Phantom of Pulp said...

So sad.

A lovely gentleman.

And the man who brought THE FREAKMAKER to the world.

His Powell contributions were so sublime.

Thanks for noting this fine man's life.

Into the Apostle of Pulp sideshow he goes!

Radiation Cinema! said...

FMB: Nice and effective tribute. As your catalog of movie posters makes clear, one of the greatest cinematographers that ever lived and the undisputed master of Technicolor. I watch Black Narcissus whenever I want a real blast of beauty (at least once a year). Well Done. -- Mykal

The Flying Maciste Brothers said...

Phantom and Radiation -- many thanks for the comments!

Phantom -- we were particularly devastated by the loss of Cardiff because we were in the midst of working on rather elaborate analysis of DARK OF THE SUN and THE LIQUIDATOR and had wanted to supplement our posts with an interview. That will obviously never happen now and what was planned as a tribute will now have to stand as more of a memorial. Sad, indeed.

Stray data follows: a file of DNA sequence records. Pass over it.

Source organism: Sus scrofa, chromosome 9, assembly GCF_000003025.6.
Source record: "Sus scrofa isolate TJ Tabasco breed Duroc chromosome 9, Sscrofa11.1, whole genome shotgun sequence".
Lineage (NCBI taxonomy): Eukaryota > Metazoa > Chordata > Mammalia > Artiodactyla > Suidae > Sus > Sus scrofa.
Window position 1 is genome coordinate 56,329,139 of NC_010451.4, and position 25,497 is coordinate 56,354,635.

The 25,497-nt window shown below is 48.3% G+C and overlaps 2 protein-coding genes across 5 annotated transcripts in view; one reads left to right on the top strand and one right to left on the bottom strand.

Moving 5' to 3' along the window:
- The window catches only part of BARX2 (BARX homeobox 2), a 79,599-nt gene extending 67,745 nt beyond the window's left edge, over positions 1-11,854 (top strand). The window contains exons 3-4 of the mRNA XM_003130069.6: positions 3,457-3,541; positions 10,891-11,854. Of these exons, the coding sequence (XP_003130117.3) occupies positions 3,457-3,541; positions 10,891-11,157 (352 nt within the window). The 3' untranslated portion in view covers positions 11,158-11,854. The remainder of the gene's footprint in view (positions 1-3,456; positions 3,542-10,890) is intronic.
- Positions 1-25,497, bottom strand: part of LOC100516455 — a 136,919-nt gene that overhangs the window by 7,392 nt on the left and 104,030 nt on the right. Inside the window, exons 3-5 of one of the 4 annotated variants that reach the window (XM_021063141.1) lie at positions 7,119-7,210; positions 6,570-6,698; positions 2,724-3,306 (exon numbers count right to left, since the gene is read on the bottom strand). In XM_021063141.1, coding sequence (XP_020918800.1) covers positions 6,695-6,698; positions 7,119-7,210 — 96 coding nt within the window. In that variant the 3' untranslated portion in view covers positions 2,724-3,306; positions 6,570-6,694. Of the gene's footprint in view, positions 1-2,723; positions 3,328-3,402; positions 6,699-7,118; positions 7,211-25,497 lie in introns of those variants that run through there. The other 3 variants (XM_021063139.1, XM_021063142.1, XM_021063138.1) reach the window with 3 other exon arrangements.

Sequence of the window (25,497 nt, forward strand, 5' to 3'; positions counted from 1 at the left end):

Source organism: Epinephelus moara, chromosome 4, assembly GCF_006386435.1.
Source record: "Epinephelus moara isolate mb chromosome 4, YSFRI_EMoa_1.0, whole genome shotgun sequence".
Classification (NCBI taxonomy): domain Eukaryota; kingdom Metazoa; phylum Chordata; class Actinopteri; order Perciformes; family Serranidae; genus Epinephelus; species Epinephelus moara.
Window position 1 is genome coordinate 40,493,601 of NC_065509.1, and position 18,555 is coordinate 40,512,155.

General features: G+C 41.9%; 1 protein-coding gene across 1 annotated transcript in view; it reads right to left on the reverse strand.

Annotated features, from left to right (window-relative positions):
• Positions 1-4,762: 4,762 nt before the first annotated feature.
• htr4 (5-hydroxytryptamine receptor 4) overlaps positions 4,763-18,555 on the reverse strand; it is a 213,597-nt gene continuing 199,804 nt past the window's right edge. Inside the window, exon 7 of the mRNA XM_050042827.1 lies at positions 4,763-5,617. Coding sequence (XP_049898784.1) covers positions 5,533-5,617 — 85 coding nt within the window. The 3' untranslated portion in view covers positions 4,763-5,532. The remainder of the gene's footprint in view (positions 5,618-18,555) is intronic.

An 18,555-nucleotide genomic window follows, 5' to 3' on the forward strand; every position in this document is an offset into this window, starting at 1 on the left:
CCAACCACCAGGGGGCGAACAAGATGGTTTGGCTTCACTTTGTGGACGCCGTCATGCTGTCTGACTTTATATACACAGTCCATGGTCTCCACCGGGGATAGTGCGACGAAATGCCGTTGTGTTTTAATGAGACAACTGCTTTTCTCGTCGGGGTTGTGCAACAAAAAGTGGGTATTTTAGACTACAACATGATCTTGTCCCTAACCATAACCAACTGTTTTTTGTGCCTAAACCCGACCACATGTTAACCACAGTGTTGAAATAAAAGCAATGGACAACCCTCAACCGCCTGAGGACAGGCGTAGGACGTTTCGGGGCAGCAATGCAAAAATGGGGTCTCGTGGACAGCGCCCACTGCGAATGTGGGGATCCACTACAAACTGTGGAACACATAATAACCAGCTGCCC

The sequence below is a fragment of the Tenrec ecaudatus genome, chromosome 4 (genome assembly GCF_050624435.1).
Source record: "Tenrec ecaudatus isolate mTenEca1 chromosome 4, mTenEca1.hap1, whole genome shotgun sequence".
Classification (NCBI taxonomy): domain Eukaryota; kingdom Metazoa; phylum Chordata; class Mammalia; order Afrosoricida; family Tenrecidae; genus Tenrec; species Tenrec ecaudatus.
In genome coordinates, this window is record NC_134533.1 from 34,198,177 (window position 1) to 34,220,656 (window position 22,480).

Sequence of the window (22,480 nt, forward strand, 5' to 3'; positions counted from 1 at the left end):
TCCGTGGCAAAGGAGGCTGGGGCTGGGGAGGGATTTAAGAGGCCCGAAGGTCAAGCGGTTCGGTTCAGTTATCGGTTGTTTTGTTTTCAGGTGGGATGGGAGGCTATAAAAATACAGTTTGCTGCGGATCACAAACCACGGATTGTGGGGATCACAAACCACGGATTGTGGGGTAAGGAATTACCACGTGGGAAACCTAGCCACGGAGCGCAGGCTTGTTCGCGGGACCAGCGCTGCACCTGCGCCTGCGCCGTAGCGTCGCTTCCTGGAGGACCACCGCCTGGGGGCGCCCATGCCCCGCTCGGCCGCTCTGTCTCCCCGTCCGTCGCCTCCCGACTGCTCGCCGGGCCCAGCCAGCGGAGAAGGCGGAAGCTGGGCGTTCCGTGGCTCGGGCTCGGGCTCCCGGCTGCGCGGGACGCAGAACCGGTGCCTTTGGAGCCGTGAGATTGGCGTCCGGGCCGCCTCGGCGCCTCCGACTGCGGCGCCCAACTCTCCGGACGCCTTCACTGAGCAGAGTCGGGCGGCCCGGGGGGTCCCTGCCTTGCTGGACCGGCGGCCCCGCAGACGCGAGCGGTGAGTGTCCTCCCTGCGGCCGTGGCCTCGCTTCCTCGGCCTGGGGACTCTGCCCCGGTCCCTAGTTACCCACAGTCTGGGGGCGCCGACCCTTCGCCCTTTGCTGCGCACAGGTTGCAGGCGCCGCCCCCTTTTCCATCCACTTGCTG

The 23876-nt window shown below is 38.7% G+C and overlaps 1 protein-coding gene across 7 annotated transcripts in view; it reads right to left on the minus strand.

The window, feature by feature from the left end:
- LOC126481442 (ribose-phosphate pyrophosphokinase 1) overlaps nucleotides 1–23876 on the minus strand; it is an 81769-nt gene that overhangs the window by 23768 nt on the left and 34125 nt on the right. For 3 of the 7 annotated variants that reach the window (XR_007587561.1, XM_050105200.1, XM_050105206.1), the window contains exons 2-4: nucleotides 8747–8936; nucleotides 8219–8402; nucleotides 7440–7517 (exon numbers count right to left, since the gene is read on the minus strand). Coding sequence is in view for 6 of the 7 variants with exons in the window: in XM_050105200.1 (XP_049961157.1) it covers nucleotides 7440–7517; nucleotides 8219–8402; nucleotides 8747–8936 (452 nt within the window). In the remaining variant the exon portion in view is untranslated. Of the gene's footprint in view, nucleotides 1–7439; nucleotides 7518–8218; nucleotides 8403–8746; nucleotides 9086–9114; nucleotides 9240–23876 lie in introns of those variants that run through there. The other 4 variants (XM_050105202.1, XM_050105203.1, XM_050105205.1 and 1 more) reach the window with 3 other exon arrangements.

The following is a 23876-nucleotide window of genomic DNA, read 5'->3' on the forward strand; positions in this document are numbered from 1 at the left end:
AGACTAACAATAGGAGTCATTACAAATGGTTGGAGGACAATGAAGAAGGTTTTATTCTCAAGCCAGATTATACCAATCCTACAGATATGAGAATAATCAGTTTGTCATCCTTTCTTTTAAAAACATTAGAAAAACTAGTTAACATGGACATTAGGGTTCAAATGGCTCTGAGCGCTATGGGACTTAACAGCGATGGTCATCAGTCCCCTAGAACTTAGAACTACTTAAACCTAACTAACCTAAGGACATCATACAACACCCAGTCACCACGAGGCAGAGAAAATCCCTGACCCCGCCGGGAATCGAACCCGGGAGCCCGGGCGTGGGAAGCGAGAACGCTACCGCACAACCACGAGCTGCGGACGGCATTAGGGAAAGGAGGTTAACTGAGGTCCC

Mykal -- Agreed! His work as a cinematographer is unparalleled in it's scope and vision and sheer ravishing beauty. He elevated the value of plastic way into the heavens. When we watch Cardiff's contribution to a film, we feel honored!

Again, thanks everyone for popping by and commiserating. Please come by again under cheerier circumstances -- namely the death on someone or something UN-real!

venoms5 said...

Excellent piece on Jack Cardiff. THE LONG SHIPS was on TCM recently and I caught a bit of it. It seemed quite a big production. I really must see DARK OF THE SUN (1968).

The Flying Maciste Brothers said...